County discusses FY 2021, 2020 budgets

Board of Supervisors
Kim Brooks
Express Editor

     The Jones County Supervisors took approved several resolutions during its March 10 board meeting concerning the Fiscal Year 2021 budget and the FY 2020 budget.

     A public hearing was held, which is new requirement per Senate File 634. This means county and city governments must receive public comment on the proposed maximum General and Rural Fund tax levies in the county’s proposed FY 2021 budget.

     Prior to the public hearing, the county published the FY 2021 Maximum Gross Levy Notice. The notice indicated the worst-case scenario in terms of what the county might do with funding.  The total amount in the county’s General Fund was proposed for $6,316,868, a 6.76 percent increase; and in Rural Services, $2,203,753, a 7.36 percent increase.

     In reality, the board approved and adopted the following:

     • Total General Fund – $6,133,746, a 3.67 percent increase

     • Rural County Services – $2,203,753, a 7.36 percent increase (same as published)

     The maximum property tax dollars requested for both General Services and Rural Services for FY 2021 represents an increase greater than 102 percent from the maximum property tax dollars requested for the prior year, FY 2020.

     The proposed budget the county adopted projects that expenditures and transfers will not exceed projected revenues by $183,123. However, there are other funds from which the county can pull money.

     Dennis Holland, of Anamosa, was present to address the board concerning the FY 2021 budget. Holland asked what the overall assessed value increase would be for county residents.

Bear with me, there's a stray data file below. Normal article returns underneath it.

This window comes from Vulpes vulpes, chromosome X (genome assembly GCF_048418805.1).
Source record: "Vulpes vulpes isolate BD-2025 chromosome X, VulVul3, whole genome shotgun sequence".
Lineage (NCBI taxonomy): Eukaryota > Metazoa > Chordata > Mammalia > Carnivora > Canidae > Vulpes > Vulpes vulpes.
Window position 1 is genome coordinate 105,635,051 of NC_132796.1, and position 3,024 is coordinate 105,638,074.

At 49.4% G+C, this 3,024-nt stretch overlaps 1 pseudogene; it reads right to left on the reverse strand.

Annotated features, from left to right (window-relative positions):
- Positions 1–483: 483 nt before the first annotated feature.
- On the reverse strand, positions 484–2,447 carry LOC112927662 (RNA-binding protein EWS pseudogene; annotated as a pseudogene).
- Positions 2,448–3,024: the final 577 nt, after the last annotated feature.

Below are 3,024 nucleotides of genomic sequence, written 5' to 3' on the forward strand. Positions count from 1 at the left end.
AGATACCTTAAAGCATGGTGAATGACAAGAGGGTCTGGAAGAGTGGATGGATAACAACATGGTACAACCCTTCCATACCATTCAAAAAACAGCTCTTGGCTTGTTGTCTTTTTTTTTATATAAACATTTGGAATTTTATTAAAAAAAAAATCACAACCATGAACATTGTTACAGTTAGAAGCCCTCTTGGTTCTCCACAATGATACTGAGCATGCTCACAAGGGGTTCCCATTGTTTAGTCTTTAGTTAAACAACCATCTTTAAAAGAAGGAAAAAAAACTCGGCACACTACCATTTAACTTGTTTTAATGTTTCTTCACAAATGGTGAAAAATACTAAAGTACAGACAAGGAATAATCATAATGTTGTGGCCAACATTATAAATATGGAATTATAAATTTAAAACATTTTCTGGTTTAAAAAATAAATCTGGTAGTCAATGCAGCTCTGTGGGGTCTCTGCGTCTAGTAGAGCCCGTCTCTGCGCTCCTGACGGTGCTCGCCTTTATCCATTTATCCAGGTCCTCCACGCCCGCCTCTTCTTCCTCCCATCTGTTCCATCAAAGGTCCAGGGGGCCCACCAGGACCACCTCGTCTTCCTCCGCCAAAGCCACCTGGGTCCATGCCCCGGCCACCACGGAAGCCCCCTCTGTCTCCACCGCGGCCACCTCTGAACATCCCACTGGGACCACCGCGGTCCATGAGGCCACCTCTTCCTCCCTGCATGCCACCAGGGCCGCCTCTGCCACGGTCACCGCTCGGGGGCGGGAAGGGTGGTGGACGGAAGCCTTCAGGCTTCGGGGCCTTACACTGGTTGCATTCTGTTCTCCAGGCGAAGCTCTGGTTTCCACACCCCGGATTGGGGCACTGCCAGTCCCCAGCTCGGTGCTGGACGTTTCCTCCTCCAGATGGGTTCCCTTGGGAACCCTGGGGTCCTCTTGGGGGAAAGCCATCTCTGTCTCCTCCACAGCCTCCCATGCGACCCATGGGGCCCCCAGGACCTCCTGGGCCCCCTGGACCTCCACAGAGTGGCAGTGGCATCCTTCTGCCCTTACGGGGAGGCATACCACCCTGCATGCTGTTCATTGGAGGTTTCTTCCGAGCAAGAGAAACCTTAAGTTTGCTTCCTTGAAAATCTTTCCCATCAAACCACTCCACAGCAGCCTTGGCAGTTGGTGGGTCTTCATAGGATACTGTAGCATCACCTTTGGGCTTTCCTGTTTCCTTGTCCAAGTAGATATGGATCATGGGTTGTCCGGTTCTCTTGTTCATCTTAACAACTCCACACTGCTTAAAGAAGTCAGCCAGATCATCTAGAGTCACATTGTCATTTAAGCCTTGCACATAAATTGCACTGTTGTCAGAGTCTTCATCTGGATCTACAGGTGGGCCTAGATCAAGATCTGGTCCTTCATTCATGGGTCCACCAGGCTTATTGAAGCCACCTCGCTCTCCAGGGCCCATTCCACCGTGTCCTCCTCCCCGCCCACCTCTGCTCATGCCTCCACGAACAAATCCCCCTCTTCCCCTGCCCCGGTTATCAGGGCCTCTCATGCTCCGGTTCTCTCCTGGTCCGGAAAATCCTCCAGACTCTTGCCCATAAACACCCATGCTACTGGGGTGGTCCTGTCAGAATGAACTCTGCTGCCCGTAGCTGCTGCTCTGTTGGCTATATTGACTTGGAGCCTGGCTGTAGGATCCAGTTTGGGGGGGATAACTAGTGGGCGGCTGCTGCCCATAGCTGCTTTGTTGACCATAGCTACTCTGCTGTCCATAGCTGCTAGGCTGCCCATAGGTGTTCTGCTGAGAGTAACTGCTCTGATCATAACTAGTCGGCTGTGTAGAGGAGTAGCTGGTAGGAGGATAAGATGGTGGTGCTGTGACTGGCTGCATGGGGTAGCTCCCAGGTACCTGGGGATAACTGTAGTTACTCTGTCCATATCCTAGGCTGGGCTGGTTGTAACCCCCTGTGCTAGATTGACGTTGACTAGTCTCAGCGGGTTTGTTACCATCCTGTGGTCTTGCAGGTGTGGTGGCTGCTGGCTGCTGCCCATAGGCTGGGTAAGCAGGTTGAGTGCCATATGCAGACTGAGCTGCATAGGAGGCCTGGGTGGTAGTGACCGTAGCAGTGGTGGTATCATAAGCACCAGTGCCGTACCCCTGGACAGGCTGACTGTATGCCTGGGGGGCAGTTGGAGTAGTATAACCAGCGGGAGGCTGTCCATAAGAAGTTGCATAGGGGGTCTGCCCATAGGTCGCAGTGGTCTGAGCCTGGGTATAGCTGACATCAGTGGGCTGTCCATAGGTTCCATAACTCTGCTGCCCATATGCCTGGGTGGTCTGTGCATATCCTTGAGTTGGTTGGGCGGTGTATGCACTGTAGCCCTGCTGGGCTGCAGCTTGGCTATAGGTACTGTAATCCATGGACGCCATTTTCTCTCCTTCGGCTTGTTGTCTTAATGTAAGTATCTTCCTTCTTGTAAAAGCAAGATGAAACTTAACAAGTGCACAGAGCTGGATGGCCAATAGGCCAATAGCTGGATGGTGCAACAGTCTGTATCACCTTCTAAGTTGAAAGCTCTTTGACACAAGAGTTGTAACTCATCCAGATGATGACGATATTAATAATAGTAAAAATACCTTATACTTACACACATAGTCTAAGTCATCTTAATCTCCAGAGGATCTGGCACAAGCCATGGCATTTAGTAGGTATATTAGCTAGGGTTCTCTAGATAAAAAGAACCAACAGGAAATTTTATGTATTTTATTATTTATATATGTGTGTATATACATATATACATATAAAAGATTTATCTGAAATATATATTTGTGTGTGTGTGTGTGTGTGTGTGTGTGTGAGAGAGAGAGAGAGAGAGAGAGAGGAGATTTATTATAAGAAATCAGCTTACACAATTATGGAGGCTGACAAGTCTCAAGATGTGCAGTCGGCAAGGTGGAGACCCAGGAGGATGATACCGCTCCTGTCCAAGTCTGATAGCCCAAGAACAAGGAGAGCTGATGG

“I’m concerned because homes in the county have jumped quite a bit, and to increase the levy rate doesn’t look very good in my opinion,” Holland said. “Some people will be a little shocked and disappointed how will all played out.”

     County Auditor Janine Sulzner said there is an increase for county and city residents concerning the county levy, but the county does not control the taxable value of homes.

     “We’re only one portion of the tax bill,” she explained.

     “We advertised the worst-base scenario,” added Supervisor Wayne Manternach of what the public saw in the newspapers and online. “We can always reduce it.” Manternach said the board had to make some tough budget decisions this time around.

     The board also set three public hearings on the FY 2021 and FY 2020 budgets. The hearings will take place on Tuesday, March 31:

     • At 9:15 a.m. to take comment on the FY 2021 budget

     • At 9:20 a.m. to take comment on amending the FY 2020 budget, on the matter of reducing the departmental appropriations of certain departments by more than 10 percent or $5,000, whichever is greater

     • At 9:25 a.m. to take comment on amending the current (FY 2020) budget

     Concerning the FY 2021 budget, County Engineer Snead addressed the board regarding changes to his Secondary Road budget and his proposed staff wages.

     “I think there were some misconceptions about how our budget was proposed,” Snead said.

     When the supervisors reduced the salary requests, Snead explained they reduced his overall budget by that amount, allowing for less money for roads, bridges, and winter road maintenance.

     “Our budget has a 0 percent increase from what was requested last year,” said Snead, “if you take construction out of it.”

     Sulzner said the board cut $10,000 from every other department’s budget when it comes to expenditures.

     “We can’t add rock (to the roads) when our budget gets reduced every year,” added Snead. “And construction costs increase every year. Take that into consideration when you get calls from landowners for rock, salt, and winter services.”


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